By Dan Fleshler | June 13, 2010
In a recent post, the increasingly influential Philip Weiss tells of a Gaza psychiatrist who pleads with his visitors to “reach out and heal” Israelis because they are “gripped by fear.” Weiss accepts the challenge. After saying Israelis have a “psychosis” because of their fears, he asserts:
I use the word psychosis because Israeli society is conditioned by the Holocaust and the 6 million and the belief that Jews can trust no one else. As Norman Mailer said, Hitler’s bitterest achievement was reducing Jews to the concern, Is it good for the Jews?
But not Mailer. And this is the sad truth about Zionism: it distilled distrust. Its nationalistic appeal sorted out Jews who were fearful about antisemitism from those who were not. It sorted out those who believe that Jews must look out for Jews from those who favor integration in western societies. It sorted out the ethnocentric, Is-it-good-for-the-Jews types, from Jews who think it’s OK to marry non-Jews. And in that division, the fearful took power. They moved to Israel or manned the barricades of the Israel lobby, and the integrators married non-Jews or wrote books about jazz and checked out. The fearful were granted power by the rest of the community.
I searched that post and the rest of MondoWeiss in vain for an acknowledgment that the fears of Israeli and American Jews are based on anything other than the Holocaust and an innate suspicion of the outside world. The Holocaust has certainly helped to “condition” Israeli consciousness. But Israelis and their supporters here (including realistic doves like me) have also been conditioned by a more recent phenomenon which is apparently of little consequence to Weiss and his allies: suicide bombings and rocket attacks on civilians.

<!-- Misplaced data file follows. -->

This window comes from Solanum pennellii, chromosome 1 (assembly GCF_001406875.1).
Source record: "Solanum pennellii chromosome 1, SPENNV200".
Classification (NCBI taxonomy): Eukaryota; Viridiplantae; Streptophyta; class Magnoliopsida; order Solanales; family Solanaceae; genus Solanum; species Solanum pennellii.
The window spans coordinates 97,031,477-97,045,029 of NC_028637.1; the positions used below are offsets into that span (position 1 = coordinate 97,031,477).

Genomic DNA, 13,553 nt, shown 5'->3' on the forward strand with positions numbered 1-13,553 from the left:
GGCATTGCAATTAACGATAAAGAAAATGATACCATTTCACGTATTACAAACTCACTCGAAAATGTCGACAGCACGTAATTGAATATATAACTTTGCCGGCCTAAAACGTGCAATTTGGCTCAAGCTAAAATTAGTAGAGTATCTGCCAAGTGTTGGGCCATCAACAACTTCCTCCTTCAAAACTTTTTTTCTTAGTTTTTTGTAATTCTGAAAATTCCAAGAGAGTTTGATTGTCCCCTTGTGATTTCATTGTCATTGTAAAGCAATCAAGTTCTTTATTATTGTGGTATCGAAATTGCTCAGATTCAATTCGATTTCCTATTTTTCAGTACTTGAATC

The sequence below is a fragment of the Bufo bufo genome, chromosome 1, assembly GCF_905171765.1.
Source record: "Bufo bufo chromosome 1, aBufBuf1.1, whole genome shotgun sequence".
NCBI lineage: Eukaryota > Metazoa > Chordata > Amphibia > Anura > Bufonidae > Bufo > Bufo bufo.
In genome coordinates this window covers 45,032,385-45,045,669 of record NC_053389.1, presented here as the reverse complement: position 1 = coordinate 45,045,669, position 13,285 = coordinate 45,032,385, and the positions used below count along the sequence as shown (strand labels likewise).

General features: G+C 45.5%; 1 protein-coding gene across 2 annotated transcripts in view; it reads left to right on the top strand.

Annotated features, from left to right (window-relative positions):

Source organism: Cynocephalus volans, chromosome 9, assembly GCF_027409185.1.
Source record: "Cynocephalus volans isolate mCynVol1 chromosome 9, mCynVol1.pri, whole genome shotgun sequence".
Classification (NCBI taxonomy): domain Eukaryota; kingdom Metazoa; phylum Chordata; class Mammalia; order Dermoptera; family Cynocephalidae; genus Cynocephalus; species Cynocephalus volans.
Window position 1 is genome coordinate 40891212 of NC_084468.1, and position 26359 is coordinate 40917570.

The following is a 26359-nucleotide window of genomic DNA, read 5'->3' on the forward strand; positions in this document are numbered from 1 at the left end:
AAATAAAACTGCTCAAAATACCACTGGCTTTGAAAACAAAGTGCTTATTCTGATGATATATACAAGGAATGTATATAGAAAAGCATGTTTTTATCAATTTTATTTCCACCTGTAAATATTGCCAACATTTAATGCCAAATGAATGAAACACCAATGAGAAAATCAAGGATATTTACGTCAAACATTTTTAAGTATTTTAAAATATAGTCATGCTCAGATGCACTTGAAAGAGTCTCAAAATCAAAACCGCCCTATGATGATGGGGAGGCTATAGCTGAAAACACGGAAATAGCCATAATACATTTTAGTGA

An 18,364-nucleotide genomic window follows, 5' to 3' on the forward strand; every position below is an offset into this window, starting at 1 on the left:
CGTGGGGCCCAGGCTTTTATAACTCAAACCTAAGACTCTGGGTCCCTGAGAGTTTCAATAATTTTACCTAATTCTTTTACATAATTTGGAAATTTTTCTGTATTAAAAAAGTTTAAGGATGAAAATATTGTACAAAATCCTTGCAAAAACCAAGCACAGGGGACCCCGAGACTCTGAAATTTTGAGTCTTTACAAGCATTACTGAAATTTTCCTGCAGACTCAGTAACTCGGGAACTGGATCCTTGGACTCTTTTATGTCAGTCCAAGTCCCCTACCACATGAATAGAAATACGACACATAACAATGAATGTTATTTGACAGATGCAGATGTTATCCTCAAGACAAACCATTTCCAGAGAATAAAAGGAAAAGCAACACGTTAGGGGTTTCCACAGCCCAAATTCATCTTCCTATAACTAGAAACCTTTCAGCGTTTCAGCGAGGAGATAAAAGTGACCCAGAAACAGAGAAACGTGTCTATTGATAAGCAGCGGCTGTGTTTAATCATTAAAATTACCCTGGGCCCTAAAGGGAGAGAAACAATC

The second intifada began 10 and 1/2 years ago, and the litany of incessant terrorist attacks against innocent civilians is still fresh in people’s minds. The idea that these attacks –and the rockets from Gaza that bombarded southern Israel– frightened and angered Israelis and made them believe there was no Palestinian partner seems so obvious that there should be no need to repeat it. Apparently there is.
Study a list of those attacks and focus on 2001-2003, and it is easy to understand why the intifada demolished much of the Israeli peace camp. It was not just the major, storied bombings like those directed at a banquet hall in Netanya, buses and cafes in Jerusalem, the Hebrew University cafeteria, malls and a disco in Tel Aviv. There was also a host of attacks, a constant barrage of them, that barely made the news here: in one 5-month period in 2002, there were bombings of a bus in Hadera, a bus at the Meron Junction, a bus in French Hill in Jerusalem, the central bus station in Tel Aviv, a bus near Afula.
There are many reasons for the perpetuation of the occupation, some of them inexcuseable, such as the persistent grip of Jewish settlers on Israel’s political system. But one of them is the legitimate Israeli worry that no one will exert control over extremist groups that see nothing wrong with blowing up Israeli women and children. To Weiss and the rest of the unremittingly anti-Israel left, when Palestinian terrorism is mentioned at all, it is explained away as understandable resistance to the occupation. In one blog post, Weiss mocks “the centrality of the Palestinian suicide bomber in Western demonology.” Mostly, he and his fans ignore what happened to Israelis in the second intifada or the rockets hitting Sderot. I don’t meant to imply that they are always wrong when they deplore Israel for over-reacting to Palestinian provocations. But they are wrong to discount the reasons for the reaction.
There is no doubt that Palestinians have suffered more than Israelis because of this conflict. There is an asymmetry of grief as well as an asymmetry of power. The occupation is immoral as well as illegal. Many more Palestinians than Israelis were killed during the intifada. But the fact remains that about 1,000 Israelis died and many more were seriously injured. That didn’t happen very long ago. Remembering those Israeli deaths and injuries, and being worried about more deaths and injuries, is not a symptom of psychosis. It is a rational response.
I believe Philip Weiss is making a good faith effort to understand Israelis and their followers in the U.S. He is correct in saying that the “fearful” have too much power, at least in the American Jewish community. But he should understand that there are widows, widowers, orphans, maimed victims and justifiable fears on both sides of the conflict.